Constable Reform and accountability in limelight following prisoner Daniel Preziosi escape
Updated On: Dec 17 2013 06:46:54 PM CST
It's not known yet whether the constables who were escorting Daniel Preziosi when Preziosi escaped will face any kind of disciplinary action.
Constables are elected officials who serve 6 year terms.
They work with magistrate courts, have the power to arrest and have to be certified.
But many say the officials answer to no-one and want that changed.
"I went to get vehicle from the back of the building to the front. Next thing I knew he's running out the back," Constable Jose Garcia told us.
He was one of two state constables escorting Daniel Preziosi and two other suspects, when the Preziosi, 24, escaped out of his handcuffs and shackles and ran off Monday morning in Nazareth. Garcia says the man greased his hands and feet with a lubricant.
"When would he have done that?" I asked Garcia.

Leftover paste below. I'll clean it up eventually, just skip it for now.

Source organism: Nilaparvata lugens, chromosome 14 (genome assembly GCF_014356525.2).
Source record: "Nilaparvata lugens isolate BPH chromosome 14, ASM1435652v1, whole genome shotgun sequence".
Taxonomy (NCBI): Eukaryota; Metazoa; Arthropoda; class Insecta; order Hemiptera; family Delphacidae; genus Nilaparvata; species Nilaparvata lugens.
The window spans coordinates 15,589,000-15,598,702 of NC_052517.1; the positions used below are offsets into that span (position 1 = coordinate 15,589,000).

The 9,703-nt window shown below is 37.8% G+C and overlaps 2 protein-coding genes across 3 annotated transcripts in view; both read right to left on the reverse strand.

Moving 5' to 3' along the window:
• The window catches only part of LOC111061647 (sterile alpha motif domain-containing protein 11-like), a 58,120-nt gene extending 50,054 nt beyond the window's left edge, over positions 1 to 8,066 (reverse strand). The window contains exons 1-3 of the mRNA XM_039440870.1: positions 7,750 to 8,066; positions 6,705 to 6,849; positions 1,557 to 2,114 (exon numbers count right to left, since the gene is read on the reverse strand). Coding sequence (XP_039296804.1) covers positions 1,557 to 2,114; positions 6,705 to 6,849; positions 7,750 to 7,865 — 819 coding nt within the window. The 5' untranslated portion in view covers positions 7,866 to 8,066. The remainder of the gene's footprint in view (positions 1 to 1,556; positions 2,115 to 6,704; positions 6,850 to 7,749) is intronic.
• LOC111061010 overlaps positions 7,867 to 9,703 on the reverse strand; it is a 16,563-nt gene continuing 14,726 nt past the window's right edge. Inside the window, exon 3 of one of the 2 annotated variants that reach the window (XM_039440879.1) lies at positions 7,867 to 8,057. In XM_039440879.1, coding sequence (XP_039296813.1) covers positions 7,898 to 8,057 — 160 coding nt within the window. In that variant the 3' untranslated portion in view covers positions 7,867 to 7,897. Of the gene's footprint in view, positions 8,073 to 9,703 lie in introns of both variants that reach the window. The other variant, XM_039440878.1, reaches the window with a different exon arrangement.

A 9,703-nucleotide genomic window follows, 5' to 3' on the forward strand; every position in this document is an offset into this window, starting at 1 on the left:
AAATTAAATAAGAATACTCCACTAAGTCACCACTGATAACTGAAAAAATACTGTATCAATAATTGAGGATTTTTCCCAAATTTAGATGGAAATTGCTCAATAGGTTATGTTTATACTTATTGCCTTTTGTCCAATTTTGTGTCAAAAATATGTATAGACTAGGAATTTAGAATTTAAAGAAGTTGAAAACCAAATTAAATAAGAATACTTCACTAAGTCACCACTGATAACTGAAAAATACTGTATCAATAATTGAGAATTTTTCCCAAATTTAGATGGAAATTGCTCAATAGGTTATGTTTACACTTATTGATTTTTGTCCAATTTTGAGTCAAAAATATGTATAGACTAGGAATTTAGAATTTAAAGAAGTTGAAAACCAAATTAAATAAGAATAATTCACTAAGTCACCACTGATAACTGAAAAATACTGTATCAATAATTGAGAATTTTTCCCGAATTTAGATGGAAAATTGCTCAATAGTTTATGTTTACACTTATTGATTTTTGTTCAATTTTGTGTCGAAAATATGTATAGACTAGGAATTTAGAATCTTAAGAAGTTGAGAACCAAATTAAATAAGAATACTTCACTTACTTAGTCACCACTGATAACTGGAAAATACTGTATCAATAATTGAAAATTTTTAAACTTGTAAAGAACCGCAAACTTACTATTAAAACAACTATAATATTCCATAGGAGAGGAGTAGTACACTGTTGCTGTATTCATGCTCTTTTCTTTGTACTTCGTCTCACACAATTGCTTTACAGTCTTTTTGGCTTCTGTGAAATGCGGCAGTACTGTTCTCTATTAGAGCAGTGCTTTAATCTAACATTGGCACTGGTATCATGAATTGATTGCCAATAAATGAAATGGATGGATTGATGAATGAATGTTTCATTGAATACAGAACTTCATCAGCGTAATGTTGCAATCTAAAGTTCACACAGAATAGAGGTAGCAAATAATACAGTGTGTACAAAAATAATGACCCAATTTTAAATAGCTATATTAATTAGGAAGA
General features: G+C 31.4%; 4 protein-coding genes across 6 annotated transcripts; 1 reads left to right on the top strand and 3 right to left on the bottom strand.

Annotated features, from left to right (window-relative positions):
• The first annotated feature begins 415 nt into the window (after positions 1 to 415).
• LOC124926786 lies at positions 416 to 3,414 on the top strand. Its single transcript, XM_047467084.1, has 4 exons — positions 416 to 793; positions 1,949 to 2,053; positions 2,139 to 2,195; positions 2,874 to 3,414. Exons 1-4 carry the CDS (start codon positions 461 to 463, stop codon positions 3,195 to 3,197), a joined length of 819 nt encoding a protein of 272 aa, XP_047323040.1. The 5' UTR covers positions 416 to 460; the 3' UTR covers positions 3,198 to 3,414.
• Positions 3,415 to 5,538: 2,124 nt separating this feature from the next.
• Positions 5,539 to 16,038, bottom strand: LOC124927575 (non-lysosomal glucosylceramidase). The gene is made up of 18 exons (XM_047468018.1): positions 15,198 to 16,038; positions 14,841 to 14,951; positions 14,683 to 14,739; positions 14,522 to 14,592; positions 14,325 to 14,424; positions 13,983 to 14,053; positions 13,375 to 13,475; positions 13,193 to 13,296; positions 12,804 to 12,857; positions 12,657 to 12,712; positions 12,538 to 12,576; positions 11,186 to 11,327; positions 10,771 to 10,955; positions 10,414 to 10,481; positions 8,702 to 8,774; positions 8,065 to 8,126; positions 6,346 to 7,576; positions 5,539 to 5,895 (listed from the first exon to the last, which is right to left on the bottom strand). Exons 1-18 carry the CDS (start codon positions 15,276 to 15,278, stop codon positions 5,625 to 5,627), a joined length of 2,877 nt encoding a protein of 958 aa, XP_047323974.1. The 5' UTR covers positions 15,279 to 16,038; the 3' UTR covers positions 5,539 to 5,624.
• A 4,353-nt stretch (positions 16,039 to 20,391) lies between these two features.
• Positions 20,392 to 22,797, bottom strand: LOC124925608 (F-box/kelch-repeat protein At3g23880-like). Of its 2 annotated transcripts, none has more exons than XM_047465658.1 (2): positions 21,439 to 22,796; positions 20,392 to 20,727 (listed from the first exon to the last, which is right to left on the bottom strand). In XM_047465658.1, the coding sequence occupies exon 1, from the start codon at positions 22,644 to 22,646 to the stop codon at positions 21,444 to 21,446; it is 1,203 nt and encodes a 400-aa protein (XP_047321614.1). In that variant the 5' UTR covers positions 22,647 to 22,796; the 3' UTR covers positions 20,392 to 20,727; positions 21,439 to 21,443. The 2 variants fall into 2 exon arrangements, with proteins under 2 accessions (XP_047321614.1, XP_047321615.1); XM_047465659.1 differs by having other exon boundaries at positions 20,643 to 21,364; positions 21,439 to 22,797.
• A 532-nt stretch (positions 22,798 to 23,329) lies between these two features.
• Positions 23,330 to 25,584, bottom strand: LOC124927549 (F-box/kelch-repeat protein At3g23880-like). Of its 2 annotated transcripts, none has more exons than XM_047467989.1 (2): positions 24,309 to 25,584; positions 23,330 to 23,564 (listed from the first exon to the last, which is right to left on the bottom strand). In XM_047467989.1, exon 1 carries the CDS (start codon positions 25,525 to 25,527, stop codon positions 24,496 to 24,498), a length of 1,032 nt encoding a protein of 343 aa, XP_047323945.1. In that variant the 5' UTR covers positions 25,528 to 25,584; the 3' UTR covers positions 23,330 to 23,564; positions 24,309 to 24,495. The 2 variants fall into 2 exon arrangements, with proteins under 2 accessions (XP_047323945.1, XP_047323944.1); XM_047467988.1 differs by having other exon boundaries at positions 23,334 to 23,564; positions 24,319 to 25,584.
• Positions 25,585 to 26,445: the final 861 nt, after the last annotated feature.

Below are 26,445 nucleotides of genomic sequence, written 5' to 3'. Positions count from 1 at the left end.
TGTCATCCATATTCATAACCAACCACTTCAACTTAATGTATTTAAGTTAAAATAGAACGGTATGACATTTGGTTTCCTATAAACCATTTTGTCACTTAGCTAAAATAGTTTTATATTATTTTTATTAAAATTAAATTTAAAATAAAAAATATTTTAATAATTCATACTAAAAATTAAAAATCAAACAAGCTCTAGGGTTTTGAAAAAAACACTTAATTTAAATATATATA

"When he was in the holding area (of the prison)" Garcia stated.
Preziosi was found Tuesday by police and it's not known if the constables will be held accountable. But there's been talk of more accountability from constables for years.
"This is not unique to Northampton County. It is a problem statewide and some constables exceed their authority and believe they are police officers. The PA legislature is going to have to take a look at this because they seem to report to nobody," said Northampton County D.A. John Morganelli in 2012 after investigating a case involving constables accused of using excessive force. Those men were cleared.
However in 2008 an Associated Press report showed the system has been plagued with misbehavior.
From homicide to sexual assault and theft, the report described how Pennsylvania constables have been involved in dozens of case misconduct.
Currently state legislators are conducting a yearlong study of constable behavior and who should hold them accountable.
The head of the Pennsylvania Constable Association admits better oversight could help but says it shouldn't be up to legislators telling 69 News a county's President Judge is the one constables answer to.
"It could happen to anybody, law enforcement or to another constable or any other type of agency out there," Garcia explained.
Northampton County's President Judge Stephen Baratta said Monday's incident was unacceptable and he does want better procedures in place during prisoner transports.
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